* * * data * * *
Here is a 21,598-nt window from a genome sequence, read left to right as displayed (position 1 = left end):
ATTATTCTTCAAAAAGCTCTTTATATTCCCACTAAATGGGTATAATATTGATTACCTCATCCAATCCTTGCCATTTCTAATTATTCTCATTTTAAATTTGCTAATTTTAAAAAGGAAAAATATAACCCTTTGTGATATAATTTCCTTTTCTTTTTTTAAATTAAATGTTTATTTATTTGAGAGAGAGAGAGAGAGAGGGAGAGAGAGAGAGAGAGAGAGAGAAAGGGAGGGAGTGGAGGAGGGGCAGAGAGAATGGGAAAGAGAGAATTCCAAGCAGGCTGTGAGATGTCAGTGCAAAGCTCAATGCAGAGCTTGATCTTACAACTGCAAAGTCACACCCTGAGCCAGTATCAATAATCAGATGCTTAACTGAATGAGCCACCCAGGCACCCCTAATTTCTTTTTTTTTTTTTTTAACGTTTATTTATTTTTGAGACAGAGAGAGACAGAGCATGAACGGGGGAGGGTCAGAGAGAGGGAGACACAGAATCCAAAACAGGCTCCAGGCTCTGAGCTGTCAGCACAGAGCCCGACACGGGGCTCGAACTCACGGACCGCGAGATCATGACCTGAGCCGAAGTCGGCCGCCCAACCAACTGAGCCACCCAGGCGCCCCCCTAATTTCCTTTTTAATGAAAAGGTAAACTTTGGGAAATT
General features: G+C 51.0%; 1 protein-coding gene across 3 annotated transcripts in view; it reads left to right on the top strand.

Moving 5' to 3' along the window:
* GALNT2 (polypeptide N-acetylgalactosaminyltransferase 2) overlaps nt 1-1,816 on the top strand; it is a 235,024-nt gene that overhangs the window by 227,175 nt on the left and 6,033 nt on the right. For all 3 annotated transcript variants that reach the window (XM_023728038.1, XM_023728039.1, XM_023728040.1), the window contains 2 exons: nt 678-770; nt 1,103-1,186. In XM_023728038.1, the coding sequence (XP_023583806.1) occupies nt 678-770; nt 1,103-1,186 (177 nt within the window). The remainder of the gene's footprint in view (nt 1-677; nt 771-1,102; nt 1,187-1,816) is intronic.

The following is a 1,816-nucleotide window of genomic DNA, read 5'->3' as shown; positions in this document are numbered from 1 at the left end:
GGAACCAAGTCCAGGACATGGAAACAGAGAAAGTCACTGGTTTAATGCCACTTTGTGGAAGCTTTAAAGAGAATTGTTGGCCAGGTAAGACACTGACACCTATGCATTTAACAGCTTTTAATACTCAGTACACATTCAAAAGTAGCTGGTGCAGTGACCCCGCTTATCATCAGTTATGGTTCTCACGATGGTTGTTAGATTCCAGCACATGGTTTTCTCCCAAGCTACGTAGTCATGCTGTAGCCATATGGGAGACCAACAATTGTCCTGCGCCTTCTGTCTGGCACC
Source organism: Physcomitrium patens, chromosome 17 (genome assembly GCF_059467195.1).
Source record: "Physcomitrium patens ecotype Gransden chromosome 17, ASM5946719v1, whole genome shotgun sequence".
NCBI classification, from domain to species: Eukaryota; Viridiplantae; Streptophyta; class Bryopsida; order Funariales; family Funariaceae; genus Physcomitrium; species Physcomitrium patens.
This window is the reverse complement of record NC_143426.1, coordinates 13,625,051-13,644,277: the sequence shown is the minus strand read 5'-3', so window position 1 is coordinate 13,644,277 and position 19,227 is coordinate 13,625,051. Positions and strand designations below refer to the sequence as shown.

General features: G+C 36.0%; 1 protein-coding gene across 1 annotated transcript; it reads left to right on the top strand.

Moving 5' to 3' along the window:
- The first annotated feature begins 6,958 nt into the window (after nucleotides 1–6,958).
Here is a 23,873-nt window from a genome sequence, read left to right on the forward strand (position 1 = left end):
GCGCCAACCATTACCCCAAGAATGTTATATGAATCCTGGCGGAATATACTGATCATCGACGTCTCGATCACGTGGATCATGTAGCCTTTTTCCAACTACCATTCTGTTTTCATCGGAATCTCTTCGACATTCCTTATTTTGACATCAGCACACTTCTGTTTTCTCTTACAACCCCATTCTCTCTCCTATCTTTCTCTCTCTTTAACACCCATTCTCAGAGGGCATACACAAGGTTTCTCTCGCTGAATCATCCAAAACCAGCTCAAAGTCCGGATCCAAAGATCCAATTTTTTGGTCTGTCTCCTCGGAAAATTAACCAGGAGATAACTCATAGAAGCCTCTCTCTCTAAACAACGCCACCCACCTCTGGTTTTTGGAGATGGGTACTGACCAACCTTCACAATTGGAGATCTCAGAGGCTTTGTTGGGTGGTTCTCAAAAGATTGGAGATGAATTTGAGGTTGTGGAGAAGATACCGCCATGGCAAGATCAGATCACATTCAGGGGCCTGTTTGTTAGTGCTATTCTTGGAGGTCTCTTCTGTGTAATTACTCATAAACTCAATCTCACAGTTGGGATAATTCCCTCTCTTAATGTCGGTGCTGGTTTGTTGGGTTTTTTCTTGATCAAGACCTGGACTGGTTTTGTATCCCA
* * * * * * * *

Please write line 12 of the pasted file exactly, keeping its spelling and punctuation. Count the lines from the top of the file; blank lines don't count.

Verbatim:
General features: G+C 36.0%; 1 protein-coding gene across 1 annotated transcript; it reads left to right on the top strand.